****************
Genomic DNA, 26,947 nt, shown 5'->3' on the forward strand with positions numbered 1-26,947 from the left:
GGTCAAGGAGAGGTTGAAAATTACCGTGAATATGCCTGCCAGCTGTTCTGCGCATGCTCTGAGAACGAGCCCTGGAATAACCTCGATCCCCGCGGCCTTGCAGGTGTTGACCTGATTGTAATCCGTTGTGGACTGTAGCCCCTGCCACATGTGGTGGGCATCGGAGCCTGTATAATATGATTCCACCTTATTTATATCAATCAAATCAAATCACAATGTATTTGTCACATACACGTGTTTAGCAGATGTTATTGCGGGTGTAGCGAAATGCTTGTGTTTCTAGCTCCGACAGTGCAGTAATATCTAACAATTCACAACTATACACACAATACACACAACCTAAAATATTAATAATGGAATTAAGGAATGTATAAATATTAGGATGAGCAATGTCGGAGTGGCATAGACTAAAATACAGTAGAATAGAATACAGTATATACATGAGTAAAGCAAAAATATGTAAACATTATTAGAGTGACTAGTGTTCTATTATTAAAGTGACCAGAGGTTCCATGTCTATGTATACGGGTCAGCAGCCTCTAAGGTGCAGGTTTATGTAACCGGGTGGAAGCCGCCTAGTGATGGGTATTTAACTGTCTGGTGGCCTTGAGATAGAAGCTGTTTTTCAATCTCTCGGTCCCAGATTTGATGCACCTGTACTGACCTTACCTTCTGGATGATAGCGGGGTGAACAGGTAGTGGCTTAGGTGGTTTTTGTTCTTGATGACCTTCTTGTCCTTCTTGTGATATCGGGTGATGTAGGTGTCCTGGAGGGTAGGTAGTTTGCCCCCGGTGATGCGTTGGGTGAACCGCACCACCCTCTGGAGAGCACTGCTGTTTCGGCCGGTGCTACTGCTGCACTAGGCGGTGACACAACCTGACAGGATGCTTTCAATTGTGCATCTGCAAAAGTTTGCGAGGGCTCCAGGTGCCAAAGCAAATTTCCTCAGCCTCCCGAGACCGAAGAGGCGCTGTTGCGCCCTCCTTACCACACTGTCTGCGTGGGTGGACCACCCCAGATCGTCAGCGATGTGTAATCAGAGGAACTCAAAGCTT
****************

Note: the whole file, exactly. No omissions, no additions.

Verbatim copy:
Genomic DNA, 26,947 nt, shown 5'->3' on the forward strand with positions numbered 1-26,947 from the left:
GGTCAAGGAGAGGTTGAAAATTACCGTGAATATGCCTGCCAGCTGTTCTGCGCATGCTCTGAGAACGAGCCCTGGAATAACCTCGATCCCCGCGGCCTTGCAGGTGTTGACCTGATTGTAATCCGTTGTGGACTGTAGCCCCTGCCACATGTGGTGGGCATCGGAGCCTGTATAATATGATTCCACCTTATTTATATCAATCAAATCAAATCACAATGTATTTGTCACATACACGTGTTTAGCAGATGTTATTGCGGGTGTAGCGAAATGCTTGTGTTTCTAGCTCCGACAGTGCAGTAATATCTAACAATTCACAACTATACACACAATACACACAACCTAAAATATTAATAATGGAATTAAGGAATGTATAAATATTAGGATGAGCAATGTCGGAGTGGCATAGACTAAAATACAGTAGAATAGAATACAGTATATACATGAGTAAAGCAAAAATATGTAAACATTATTAGAGTGACTAGTGTTCTATTATTAAAGTGACCAGAGGTTCCATGTCTATGTATACGGGTCAGCAGCCTCTAAGGTGCAGGTTTATGTAACCGGGTGGAAGCCGCCTAGTGATGGGTATTTAACTGTCTGGTGGCCTTGAGATAGAAGCTGTTTTTCAATCTCTCGGTCCCAGATTTGATGCACCTGTACTGACCTTACCTTCTGGATGATAGCGGGGTGAACAGGTAGTGGCTTAGGTGGTTTTTGTTCTTGATGACCTTCTTGTCCTTCTTGTGATATCGGGTGATGTAGGTGTCCTGGAGGGTAGGTAGTTTGCCCCCGGTGATGCGTTGGGTGAACCGCACCACCCTCTGGAGAGCACTGCTGTTTCGGCCGGTGCTACTGCTGCACTAGGCGGTGACACAACCTGACAGGATGCTTTCAATTGTGCATCTGCAAAAGTTTGCGAGGGCTCCAGGTGCCAAAGCAAATTTCCTCAGCCTCCCGAGACCGAAGAGGCGCTGTTGCGCCCTCCTTACCACACTGTCTGCGTGGGTGGACCACCCCAGATCGTCAGCGATGTGTAATCAGAGGAACTCAAAGCTT